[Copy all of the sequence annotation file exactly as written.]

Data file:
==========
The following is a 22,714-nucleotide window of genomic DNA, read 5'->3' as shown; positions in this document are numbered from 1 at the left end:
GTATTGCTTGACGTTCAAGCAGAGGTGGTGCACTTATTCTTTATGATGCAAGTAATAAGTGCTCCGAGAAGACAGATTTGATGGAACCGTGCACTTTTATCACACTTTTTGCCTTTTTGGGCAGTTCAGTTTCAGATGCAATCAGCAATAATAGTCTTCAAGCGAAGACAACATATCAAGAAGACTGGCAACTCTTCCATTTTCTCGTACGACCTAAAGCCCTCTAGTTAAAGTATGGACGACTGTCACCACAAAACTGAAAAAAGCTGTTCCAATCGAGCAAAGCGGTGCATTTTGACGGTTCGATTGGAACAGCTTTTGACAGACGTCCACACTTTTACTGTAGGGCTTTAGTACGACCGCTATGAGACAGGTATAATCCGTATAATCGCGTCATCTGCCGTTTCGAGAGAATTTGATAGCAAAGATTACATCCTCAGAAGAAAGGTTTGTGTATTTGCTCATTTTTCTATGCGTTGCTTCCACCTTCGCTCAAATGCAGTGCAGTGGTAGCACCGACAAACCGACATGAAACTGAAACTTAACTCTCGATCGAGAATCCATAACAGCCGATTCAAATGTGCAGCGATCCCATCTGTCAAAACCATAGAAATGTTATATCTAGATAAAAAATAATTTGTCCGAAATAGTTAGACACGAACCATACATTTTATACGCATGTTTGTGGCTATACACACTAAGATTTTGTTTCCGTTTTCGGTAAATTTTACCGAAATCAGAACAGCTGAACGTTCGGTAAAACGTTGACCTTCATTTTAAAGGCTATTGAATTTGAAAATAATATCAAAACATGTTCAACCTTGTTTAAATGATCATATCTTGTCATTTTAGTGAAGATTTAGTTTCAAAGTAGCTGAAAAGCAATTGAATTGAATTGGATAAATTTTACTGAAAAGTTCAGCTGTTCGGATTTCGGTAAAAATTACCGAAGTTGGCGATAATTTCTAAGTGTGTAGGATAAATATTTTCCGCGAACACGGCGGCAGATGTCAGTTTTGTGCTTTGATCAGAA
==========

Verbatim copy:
The following is a 22,714-nucleotide window of genomic DNA, read 5'->3' as shown; positions in this document are numbered from 1 at the left end:
GTATTGCTTGACGTTCAAGCAGAGGTGGTGCACTTATTCTTTATGATGCAAGTAATAAGTGCTCCGAGAAGACAGATTTGATGGAACCGTGCACTTTTATCACACTTTTTGCCTTTTTGGGCAGTTCAGTTTCAGATGCAATCAGCAATAATAGTCTTCAAGCGAAGACAACATATCAAGAAGACTGGCAACTCTTCCATTTTCTCGTACGACCTAAAGCCCTCTAGTTAAAGTATGGACGACTGTCACCACAAAACTGAAAAAAGCTGTTCCAATCGAGCAAAGCGGTGCATTTTGACGGTTCGATTGGAACAGCTTTTGACAGACGTCCACACTTTTACTGTAGGGCTTTAGTACGACCGCTATGAGACAGGTATAATCCGTATAATCGCGTCATCTGCCGTTTCGAGAGAATTTGATAGCAAAGATTACATCCTCAGAAGAAAGGTTTGTGTATTTGCTCATTTTTCTATGCGTTGCTTCCACCTTCGCTCAAATGCAGTGCAGTGGTAGCACCGACAAACCGACATGAAACTGAAACTTAACTCTCGATCGAGAATCCATAACAGCCGATTCAAATGTGCAGCGATCCCATCTGTCAAAACCATAGAAATGTTATATCTAGATAAAAAATAATTTGTCCGAAATAGTTAGACACGAACCATACATTTTATACGCATGTTTGTGGCTATACACACTAAGATTTTGTTTCCGTTTTCGGTAAATTTTACCGAAATCAGAACAGCTGAACGTTCGGTAAAACGTTGACCTTCATTTTAAAGGCTATTGAATTTGAAAATAATATCAAAACATGTTCAACCTTGTTTAAATGATCATATCTTGTCATTTTAGTGAAGATTTAGTTTCAAAGTAGCTGAAAAGCAATTGAATTGAATTGGATAAATTTTACTGAAAAGTTCAGCTGTTCGGATTTCGGTAAAAATTACCGAAGTTGGCGATAATTTCTAAGTGTGTAGGATAAATATTTTCCGCGAACACGGCGGCAGATGTCAGTTTTGTGCTTTGATCAGAA